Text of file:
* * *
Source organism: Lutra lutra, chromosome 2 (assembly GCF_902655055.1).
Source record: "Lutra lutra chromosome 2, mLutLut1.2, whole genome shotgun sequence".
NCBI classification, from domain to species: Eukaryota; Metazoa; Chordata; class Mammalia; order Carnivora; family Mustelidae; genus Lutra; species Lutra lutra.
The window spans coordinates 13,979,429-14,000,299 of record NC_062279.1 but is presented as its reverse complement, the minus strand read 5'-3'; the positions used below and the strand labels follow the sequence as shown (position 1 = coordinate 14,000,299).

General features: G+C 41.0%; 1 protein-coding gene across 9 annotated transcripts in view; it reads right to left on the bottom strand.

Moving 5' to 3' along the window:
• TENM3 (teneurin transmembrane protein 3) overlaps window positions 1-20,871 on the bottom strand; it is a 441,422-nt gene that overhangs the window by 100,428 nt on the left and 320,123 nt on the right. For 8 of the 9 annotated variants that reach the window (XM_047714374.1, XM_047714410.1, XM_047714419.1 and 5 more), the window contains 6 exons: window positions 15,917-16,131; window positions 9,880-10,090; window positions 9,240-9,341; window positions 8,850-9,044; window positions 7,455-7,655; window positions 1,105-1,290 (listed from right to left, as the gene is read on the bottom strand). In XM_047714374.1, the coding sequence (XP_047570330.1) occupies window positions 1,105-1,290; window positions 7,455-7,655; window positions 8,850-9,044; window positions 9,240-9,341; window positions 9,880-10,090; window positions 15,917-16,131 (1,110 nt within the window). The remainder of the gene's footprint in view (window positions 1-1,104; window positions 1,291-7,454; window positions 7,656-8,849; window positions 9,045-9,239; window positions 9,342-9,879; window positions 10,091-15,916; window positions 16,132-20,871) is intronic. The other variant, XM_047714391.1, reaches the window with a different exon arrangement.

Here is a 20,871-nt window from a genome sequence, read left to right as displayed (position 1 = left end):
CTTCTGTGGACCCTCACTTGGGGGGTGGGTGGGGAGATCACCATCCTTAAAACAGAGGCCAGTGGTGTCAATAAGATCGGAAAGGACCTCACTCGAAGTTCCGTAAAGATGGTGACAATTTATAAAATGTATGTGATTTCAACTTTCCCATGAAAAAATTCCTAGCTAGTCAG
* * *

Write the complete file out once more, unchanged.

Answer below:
Source organism: Lutra lutra, chromosome 2 (assembly GCF_902655055.1).
Source record: "Lutra lutra chromosome 2, mLutLut1.2, whole genome shotgun sequence".
NCBI classification, from domain to species: Eukaryota; Metazoa; Chordata; class Mammalia; order Carnivora; family Mustelidae; genus Lutra; species Lutra lutra.
The window spans coordinates 13,979,429-14,000,299 of record NC_062279.1 but is presented as its reverse complement, the minus strand read 5'-3'; the positions used below and the strand labels follow the sequence as shown (position 1 = coordinate 14,000,299).

General features: G+C 41.0%; 1 protein-coding gene across 9 annotated transcripts in view; it reads right to left on the bottom strand.

Moving 5' to 3' along the window:
• TENM3 (teneurin transmembrane protein 3) overlaps window positions 1-20,871 on the bottom strand; it is a 441,422-nt gene that overhangs the window by 100,428 nt on the left and 320,123 nt on the right. For 8 of the 9 annotated variants that reach the window (XM_047714374.1, XM_047714410.1, XM_047714419.1 and 5 more), the window contains 6 exons: window positions 15,917-16,131; window positions 9,880-10,090; window positions 9,240-9,341; window positions 8,850-9,044; window positions 7,455-7,655; window positions 1,105-1,290 (listed from right to left, as the gene is read on the bottom strand). In XM_047714374.1, the coding sequence (XP_047570330.1) occupies window positions 1,105-1,290; window positions 7,455-7,655; window positions 8,850-9,044; window positions 9,240-9,341; window positions 9,880-10,090; window positions 15,917-16,131 (1,110 nt within the window). The remainder of the gene's footprint in view (window positions 1-1,104; window positions 1,291-7,454; window positions 7,656-8,849; window positions 9,045-9,239; window positions 9,342-9,879; window positions 10,091-15,916; window positions 16,132-20,871) is intronic. The other variant, XM_047714391.1, reaches the window with a different exon arrangement.

Here is a 20,871-nt window from a genome sequence, read left to right as displayed (position 1 = left end):
CTTCTGTGGACCCTCACTTGGGGGGTGGGTGGGGAGATCACCATCCTTAAAACAGAGGCCAGTGGTGTCAATAAGATCGGAAAGGACCTCACTCGAAGTTCCGTAAAGATGGTGACAATTTATAAAATGTATGTGATTTCAACTTTCCCATGAAAAAATTCCTAGCTAGTCAG